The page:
All of this worry was needless. The most I've ever gotten is "Woah. Um, what happened?" Dudes just do not care. As far as I can tell, the only people who are interested at all are doctors, who find it confusingly positioned.
So, yeah. I'm not sure this will be helpful, given that my scars are not facial, but I hope it helps you. Your concern is completely understandable, but probably misplaced. Carry yourself with confidence, even if you don't feel it inside. People will almost certainly not notice the scars if you don't bring their attention to them.
posted by Adridne at 1:23 PM on May 26, 2010

What I really need is to learn to say fuck it and get over it.


I have a minor congenital facial deformity. As a child, people asked me about it constantly - every introduction required yet another explanation, and some people would bring it up every time they saw me, as if something might have changed. Then when I was fourteen I had corrective surgery. It was not entirely successful, but the questions just stopped. I've come to realize that it was basically due to my attitude about it: I had had fixed at as best possible and could live with that, so everyone else needed to just deal. Now it's almost a decade later and I think time has basically undone the surgery, but I myself still don't act like like there's anything wrong/worth discussing. The only ones to ever ask now are children and even then it's very rare, and always phrased as "I noticed this and wondered why".

Maybe people do judge me for it, though -- but doesn't it sound so ridiculous when I say it that way? What would they have to be judgmental about in either of our cases? I was born, and you were in an accident -- hardly worth mentioning to anyone worth our while.
posted by teremala at 1:40 PM on May 26, 2010 [3 favorites]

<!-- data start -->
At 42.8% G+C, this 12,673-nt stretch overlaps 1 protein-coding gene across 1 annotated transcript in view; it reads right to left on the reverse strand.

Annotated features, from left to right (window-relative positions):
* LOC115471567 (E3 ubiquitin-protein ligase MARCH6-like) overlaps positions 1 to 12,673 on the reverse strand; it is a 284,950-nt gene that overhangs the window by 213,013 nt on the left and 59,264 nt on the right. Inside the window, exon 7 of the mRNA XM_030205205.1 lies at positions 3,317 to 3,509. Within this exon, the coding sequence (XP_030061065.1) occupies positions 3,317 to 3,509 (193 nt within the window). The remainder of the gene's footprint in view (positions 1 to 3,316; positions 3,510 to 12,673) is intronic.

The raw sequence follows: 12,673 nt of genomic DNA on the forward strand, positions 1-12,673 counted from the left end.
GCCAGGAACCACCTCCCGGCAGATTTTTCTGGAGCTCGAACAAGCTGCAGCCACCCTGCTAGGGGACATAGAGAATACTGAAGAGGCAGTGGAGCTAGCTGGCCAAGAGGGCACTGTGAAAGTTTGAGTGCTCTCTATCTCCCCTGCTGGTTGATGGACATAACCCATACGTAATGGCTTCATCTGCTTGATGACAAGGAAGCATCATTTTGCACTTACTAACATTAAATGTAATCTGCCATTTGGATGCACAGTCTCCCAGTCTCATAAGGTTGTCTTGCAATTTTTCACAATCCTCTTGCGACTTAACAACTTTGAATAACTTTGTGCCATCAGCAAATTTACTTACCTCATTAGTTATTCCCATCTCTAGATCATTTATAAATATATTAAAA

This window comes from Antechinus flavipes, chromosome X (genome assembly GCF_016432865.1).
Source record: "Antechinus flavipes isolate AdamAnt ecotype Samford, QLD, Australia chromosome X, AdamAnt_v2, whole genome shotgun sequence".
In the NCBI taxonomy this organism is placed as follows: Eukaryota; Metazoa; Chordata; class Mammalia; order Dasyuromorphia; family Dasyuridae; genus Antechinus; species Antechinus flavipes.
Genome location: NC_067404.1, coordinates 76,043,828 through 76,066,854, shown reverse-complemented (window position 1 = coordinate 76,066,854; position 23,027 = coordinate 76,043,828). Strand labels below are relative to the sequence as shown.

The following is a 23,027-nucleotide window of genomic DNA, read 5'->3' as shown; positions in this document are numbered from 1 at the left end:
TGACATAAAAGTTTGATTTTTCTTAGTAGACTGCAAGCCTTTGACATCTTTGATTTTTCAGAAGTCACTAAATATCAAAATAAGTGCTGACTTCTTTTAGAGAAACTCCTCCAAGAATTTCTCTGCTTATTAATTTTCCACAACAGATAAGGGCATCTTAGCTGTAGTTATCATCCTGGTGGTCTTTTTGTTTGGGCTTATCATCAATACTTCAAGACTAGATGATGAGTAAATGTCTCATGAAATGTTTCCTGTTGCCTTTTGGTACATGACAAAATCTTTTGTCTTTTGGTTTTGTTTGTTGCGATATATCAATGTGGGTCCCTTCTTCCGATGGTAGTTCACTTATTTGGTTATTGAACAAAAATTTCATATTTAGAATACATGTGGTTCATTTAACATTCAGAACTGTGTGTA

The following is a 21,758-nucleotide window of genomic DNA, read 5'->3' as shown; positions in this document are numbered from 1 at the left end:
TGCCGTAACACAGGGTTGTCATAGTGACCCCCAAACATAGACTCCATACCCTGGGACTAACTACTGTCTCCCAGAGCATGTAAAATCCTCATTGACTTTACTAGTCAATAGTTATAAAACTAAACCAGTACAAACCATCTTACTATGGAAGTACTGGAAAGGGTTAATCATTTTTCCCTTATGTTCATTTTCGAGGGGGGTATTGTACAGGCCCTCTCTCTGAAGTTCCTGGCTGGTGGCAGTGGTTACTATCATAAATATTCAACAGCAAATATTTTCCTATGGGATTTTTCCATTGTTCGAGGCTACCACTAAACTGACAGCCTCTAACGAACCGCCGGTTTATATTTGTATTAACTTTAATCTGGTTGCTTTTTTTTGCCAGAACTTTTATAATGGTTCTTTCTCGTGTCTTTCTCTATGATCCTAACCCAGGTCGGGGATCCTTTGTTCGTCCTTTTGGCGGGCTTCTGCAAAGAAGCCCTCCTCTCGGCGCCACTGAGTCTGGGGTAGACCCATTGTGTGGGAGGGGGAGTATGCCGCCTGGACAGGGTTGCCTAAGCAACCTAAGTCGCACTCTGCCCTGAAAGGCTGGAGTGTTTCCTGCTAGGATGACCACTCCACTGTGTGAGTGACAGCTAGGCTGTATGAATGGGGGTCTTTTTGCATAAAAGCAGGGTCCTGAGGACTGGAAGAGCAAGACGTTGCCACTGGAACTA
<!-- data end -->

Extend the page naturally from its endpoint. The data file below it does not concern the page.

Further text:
Who cares if people notice the scars or not – you notice them, and they bother you. It's likely something that will bother you for the rest of your life.

Get them removed by a good plastic surgeon. The cost is lower than you might think (especially if you're already paying for Retin-A out of pocket, assuming it was prescribed for purely cosmetic reasons), it's a very quick procedure, and in my experience, the results on my face were fantastic.
posted by halogen at 1:47 PM on May 26, 2010

I have a scar on my right forearm that is about three inches long and an inch wide, and very shiny and weirdly textured. It's slightly less visible when I don't have a tan. So, every summer, people I have known for months or years always wind up asking me, "What happened to your arm?" So here I have this scar the size of a bottle of lotion on a very visible part of my body, and no one even notices it normally. I actually went on a date recently with a guy I'd seen five or six times, and he didn't notice it until just then.
posted by showbiz_liz at 2:01 PM on May 26, 2010

A very close relative has a 3/4-inch scar on her right cheek. She works on and off as a commercial model. You may have seen her in your Sunday ad circular playing the role of "Mom holding plate of Pizza Rolls" or the like. Scar not an issue.
posted by chazlarson at 2:02 PM on May 26, 2010

I have a facial scar that you can't really see that well anymore, but it was more prominent in younger years. People notice. "How'd you get that scar?" they'd ask. And then it was over. I'm a guy, and we do get more forgiveness in the roughness and scars category - it can even be a plus. So I'm not a great example of whether scars get you rejected by potential mates or not - I did fine in that department. But I can confirm that people do notice, and that nobody ever seemed to mind. Without seeing how noticeable yours are, I can't guess at what percentage of guys might rule you out because of them or if people would use a scar-related nickname for you lightheartedly behind your back. If they were pretty bad, yes, I know plenty of guys that, when surveying all the possibilities out there, would put a bad scarface in the discard pile. "Too bad about those scars" they might say. At least the younger versions of the people I know might have said that. This would be offset to some degree by the underlying level of hotness. Some people would never be able to get past it, and as others have said, would be doing you a favor by removing themselves. But in the end, as you interact with people and get to know people, really I think even past a pretty minimal level of familiarity, the scars would not be a disqualifier for having relationships of various kinds with them. You're a living breathing woman standing there in front of them, which for many guys is already enough. And with age, as people learn the often hard lessons of loss of youth, little things like that take a back back back seat to finding someone to be happy with. Your last sentence is the right thought, and you'll get there. Accept, put in perspective, and move forward with all of the myriad other things about yourself that people will experience. As for the self-esteem, be aware that nothing is hotter than confidence. Own it!